GRAND RAPIDS — If the four-county West Michigan area grows as much this decade as it did over the last 10 years, one planner feels the way planning is done here will have to take on a more regional approach.
The KOMA region — Kent, Ottawa, Muskegon and Allegan counties — grew by 16 percent from slightly less than 938,000 residents to just short of 1.09 million from 1990 to 2000, according to the latest U.S. Census Bureau figures. That means the area grew by an average of 1.5 percent each year over the secade.
Andy Bowman, a former Gaines Township planner who is now the lead planner for the Grand Valley Metro Council, felt the growth was steady and the numbers weren’t alarming. But the raw figures aren’t as much of a concern to him as where the growth occurred. As a regional planner, Bowman is more interested in how the land was used.
“To planners, it’s the pattern of that growth that is much more important,” said Bowman. “We’re more interested in how the city was doing in its particular growth versus, say, the surrounding area around the city. It’s more important for us to see where the growth is going and what that might imply for us.”
As for Grand Rapids, the city grew by 4.6 percent from 189,126 residents to 197,800.
“We think that the marginal increase that the city had was a good thing. It certainly indicated that people aren’t completely emptying out of the city. In other words, there is actually a positive growth factor for the city of Grand Rapids proper,” said Bowman.
“We also saw that the growth that occurred in the outlying townships is a fairly good growth rate, “ he added. “And I guess what we have to do is to analyze where the growth has been going within those townships.”
For example, Bowman learned that 60 percent of the growth experienced by Alpine Township occurred in just two sections of the township, which grew by nearly 42 percent. For a planner, that result shows a density in the new population. It means the land is being used efficiently, which makes it easier to serve these areas with sewers, water and roads.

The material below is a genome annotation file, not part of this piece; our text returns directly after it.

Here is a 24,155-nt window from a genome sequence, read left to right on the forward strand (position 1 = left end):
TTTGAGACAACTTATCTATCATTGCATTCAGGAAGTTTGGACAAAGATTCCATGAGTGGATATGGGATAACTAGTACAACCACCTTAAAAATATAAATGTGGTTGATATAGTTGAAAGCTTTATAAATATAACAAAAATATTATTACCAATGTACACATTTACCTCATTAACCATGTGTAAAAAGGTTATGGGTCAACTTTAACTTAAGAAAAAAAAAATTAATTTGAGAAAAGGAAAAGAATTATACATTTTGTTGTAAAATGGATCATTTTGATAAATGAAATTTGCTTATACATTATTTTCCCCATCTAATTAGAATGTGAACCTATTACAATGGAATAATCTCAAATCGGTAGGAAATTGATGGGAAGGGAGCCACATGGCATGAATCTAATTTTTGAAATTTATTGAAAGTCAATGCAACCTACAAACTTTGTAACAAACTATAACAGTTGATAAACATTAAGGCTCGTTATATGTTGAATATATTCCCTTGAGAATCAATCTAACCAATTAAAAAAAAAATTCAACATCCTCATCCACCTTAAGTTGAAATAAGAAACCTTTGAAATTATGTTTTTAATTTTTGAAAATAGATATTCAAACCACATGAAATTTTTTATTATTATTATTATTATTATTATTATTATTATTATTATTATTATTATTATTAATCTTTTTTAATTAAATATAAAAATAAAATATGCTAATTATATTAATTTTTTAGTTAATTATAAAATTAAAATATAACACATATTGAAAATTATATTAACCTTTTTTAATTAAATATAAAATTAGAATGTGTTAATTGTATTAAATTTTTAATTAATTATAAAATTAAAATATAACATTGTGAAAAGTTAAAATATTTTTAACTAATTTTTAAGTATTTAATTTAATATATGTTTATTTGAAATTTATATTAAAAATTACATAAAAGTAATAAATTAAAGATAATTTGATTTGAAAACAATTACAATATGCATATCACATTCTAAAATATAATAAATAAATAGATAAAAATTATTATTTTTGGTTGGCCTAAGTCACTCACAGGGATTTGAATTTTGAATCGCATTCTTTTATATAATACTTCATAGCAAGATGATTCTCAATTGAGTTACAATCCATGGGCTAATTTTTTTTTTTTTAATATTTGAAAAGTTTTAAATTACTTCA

Although Bowman has a lot more growth pattern data to examine, the early findings tend to show that sprawl didn’t spread too badly across the region over the past decade. Certainly not the way it did in the Metro Detroit area. Instead of registering a gain like Grand Rapids did, Metro Detroit lost 7.5 percent of its population — while nearby Macomb Township registered a gain of 122 percent.
But the region’s rosy result could change if the population grows by another 16 percent over the next ten years. If that does happen, the four counties will have almost 1.27 million residents — a gain of nearly 180,000 people.
“I think if we sustain another ten-year period like we did in the last ten years — a steady, kind of optimistic growth pattern that spreads across all the townships — I think we’re clearly headed towards patterns which will result in something like the Detroit area,” said Bowman.
“Not to beat up Detroit, necessarily. But just to say that is the same kind of pattern that eventually led to five, maybe six, layers of townships that turned into cities in the Detroit area,” he added. “We may look at a pattern like that. The townships might not turn into cities, but certainly we’re going to be seeing an awful lot of population being sustained over a much broader geographic territory. That is a worry to us, at least as regional planners.”
So the bottom line is that the region needs to undertake some good, solid planning this decade if it wants to avoid becoming another sprawled-out metro area.
“Oh, yes, it’s critical at this point. Yes. Absolutely,” said Bowman. “In fact, as a regional planner, I feel that we need to find new ways of doing planning. The individual, kind of parochial planning isn’t going to lead us to any different result than we’ve seen in other cities over previous decades that have sustained those same growth levels. That is where I worry the most.”